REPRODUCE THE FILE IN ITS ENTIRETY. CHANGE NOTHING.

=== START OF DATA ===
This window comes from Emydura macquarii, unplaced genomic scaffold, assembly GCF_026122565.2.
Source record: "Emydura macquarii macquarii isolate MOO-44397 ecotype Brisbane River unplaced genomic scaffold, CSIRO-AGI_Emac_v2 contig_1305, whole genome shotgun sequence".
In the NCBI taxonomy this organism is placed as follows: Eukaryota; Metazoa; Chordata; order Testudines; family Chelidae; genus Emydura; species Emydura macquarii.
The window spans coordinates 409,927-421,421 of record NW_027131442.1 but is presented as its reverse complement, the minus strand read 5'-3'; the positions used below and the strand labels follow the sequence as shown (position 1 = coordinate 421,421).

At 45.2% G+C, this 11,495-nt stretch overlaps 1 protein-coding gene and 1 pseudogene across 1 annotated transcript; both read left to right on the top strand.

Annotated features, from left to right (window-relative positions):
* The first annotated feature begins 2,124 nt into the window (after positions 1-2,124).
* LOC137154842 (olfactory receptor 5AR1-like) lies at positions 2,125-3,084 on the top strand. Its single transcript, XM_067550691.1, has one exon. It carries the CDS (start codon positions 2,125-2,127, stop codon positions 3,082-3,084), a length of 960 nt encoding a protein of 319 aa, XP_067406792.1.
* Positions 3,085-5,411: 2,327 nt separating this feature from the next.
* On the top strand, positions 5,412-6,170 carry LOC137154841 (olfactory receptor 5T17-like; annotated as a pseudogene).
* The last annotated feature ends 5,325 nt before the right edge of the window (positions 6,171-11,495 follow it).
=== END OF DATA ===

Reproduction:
This window comes from Emydura macquarii, unplaced genomic scaffold, assembly GCF_026122565.2.
Source record: "Emydura macquarii macquarii isolate MOO-44397 ecotype Brisbane River unplaced genomic scaffold, CSIRO-AGI_Emac_v2 contig_1305, whole genome shotgun sequence".
In the NCBI taxonomy this organism is placed as follows: Eukaryota; Metazoa; Chordata; order Testudines; family Chelidae; genus Emydura; species Emydura macquarii.
The window spans coordinates 409,927-421,421 of record NW_027131442.1 but is presented as its reverse complement, the minus strand read 5'-3'; the positions used below and the strand labels follow the sequence as shown (position 1 = coordinate 421,421).

At 45.2% G+C, this 11,495-nt stretch overlaps 1 protein-coding gene and 1 pseudogene across 1 annotated transcript; both read left to right on the top strand.

Annotated features, from left to right (window-relative positions):
* The first annotated feature begins 2,124 nt into the window (after positions 1-2,124).
* LOC137154842 (olfactory receptor 5AR1-like) lies at positions 2,125-3,084 on the top strand. Its single transcript, XM_067550691.1, has one exon. It carries the CDS (start codon positions 2,125-2,127, stop codon positions 3,082-3,084), a length of 960 nt encoding a protein of 319 aa, XP_067406792.1.
* Positions 3,085-5,411: 2,327 nt separating this feature from the next.
* On the top strand, positions 5,412-6,170 carry LOC137154841 (olfactory receptor 5T17-like; annotated as a pseudogene).
* The last annotated feature ends 5,325 nt before the right edge of the window (positions 6,171-11,495 follow it).